Each week a different film not in the English language will come under scrutiny. First up is Louis Malle’s 1958 French crime drama, Ascenseur Pour L’Echafaud (Elevator To The Gallows), one of the key influences behind the Nouvelle Vague.
If the work of Jean-Pierre Melville laid the foundations of the Nouvelle Vague, then it might be fair to say that with Ascenseur Pour L’Echafaud Louis Malle concludes with the empty building that would house the movement being fully erected. That Malle would never fully return to the stylistic tone that he helped create is proof, if proof were needed, of the versatile nature of the anti-auteur’s oeuvre.
Ascenseur Pour L’Echafaud holds a fairly basic premise, yet this simple set up is contradicted by all manner of narrative flourishes throughout. What begins as the fairly familiar film noir adage of a man killing the husband of his lover spirals into a situation involving mistaken identity, misinterpretation and the inevitability of fate. The “man” of the tale, Julien Tavernier (Maurice Ronet) sets out one day to murder his boss, as he is having an affair with the man’s younger wife, Florence (Jeanne Moreau). Having committed the act, Tavernier realises that he has left behind incriminating evidence that ties him to the scene of the crime, and it is with this, Tavernier’s decision to re-enter the office block where the murder took place in order to remove the evidence, that fate takes over and throws our scenario into disarray. As he takes the office block’s elevator to the level on which the murder took place the buildings power is cut, and Tavernier is left trapped within the confines of the elevator for 48 hours.
As Tavarnier lay trapped in the office block, the attention of the film shifts towards Veronique and Louis, a young couple who steal Tavernier’s car and head off to the countryside for the night. As they reach their location, they befriend a German couple; only for Louis to kill the pair after an attempt to steal their car goes awry. Tavernier is framed for this second crime, unable to prove where he was all weekend, as such a revelation would pin him to the scene of the initial crime. All the while the film is underpinned by Florence’s attempts to find Tavernier, as she is unaware of his entrapment in the office block elevator. As the narrative spirals towards its uncertain climax, this chain of events intertwine wholly, provoking confusion and ultimately resolution through a combination of chance, detective skills and unreliable methods of suicide.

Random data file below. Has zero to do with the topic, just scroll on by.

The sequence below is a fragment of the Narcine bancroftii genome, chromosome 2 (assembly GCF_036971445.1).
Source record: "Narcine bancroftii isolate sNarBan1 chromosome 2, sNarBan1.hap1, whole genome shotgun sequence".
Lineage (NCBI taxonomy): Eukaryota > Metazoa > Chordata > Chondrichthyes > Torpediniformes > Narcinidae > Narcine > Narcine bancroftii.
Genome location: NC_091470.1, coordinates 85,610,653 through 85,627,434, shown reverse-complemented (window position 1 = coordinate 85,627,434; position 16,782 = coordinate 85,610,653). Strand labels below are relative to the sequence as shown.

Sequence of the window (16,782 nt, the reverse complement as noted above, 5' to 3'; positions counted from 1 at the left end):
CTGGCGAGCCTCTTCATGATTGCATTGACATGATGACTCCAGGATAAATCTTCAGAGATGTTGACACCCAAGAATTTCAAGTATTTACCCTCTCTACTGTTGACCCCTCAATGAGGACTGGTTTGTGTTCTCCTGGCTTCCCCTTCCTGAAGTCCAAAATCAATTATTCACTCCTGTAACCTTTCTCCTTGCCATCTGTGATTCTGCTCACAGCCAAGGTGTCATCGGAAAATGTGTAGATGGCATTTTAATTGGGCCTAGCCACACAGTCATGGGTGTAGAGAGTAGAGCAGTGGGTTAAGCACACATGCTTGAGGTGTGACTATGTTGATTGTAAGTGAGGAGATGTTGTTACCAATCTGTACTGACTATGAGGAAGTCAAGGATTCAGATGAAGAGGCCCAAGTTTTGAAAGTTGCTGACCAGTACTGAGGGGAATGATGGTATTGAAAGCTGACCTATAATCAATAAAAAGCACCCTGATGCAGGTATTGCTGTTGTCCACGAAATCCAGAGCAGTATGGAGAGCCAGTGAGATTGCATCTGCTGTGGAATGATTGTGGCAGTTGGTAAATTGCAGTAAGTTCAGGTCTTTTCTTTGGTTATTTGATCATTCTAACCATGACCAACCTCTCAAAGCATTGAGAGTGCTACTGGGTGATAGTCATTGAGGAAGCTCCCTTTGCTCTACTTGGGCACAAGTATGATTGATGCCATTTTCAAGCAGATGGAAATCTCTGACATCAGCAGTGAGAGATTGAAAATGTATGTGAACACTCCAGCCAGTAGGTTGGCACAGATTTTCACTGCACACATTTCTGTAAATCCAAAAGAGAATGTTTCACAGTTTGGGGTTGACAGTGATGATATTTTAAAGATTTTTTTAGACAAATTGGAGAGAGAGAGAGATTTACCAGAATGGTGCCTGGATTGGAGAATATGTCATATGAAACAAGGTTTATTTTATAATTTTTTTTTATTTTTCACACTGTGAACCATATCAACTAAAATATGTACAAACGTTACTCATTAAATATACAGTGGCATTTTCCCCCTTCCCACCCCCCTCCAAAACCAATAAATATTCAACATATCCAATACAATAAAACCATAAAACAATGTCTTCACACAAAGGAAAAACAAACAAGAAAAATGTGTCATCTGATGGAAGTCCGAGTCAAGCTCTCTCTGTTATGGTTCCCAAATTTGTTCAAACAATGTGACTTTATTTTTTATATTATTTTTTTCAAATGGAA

The seemingly constant forcing of tension on screen really adds to the viewing experience, helped immeasurably by the film’s most memorable location, the elevator that proves worthy of its English translation by keeping Tavernier trapped in it for the duration. The elevator isn’t the sole location to exude a suffocatory nature though, with the motel that Louis and Veronique proving suitably isolated, and the entire narrative journey of Florence being somewhat secluded from reality in terms of her relationship with the outside world as she wanders aimless and lost. That the actress providing the performance, a make-up-less Jeanne Moreau in an unfamiliar area of cinema was also somewhat out of her comfort zone only adds to the overall feeling of unknowing.
The overall tense tone of the film lends heavily from Hitchcock and Clouzot, with the British director’s tenure in the States at its commercial peak in France at the time. As a result, the fingerprints of Hitchcock’s Notorious and Spellbound can be found all over Ascenseur Pour L’Echafaud, be it in the look of the visuals or tone of the pacing, or even in less obvious manners such as the wit of the piece.
Ascenseur Pour L’Echafaud is scored to a wonderfully evocative soundtrack created especially for the film by Miles Davis. The score works best with the aforementioned “wandering” scenes, and really does feel complimentary to the highest degree, and also maintains a unique ambience that has far from being replicated all these years on. The progressive nature of the film being scored to a jazz ensemble is indicative of the forward thinking nature of the film itself. The film is also “scored” to the sound of thunder, that is generally devoid of any of the other traits of a lightening storm, such as rain or actual lightning. Generally the noise is used to accompany a dramatic beat, and is obviously an attempt at encouraging a specific response from its audience. That the sound of thunder is at one point laid over the sight of a flickering neon sign, aping the look of lightening to a T, is testament to the wit of the film. Make no mistake though; the sight of a heart-broken Jeanne Moreau wandering down the Champs Elysees to the dulcet tones of Miles Davis is a sight to behold, and confirms the schizophrenic tone of Malle’s film.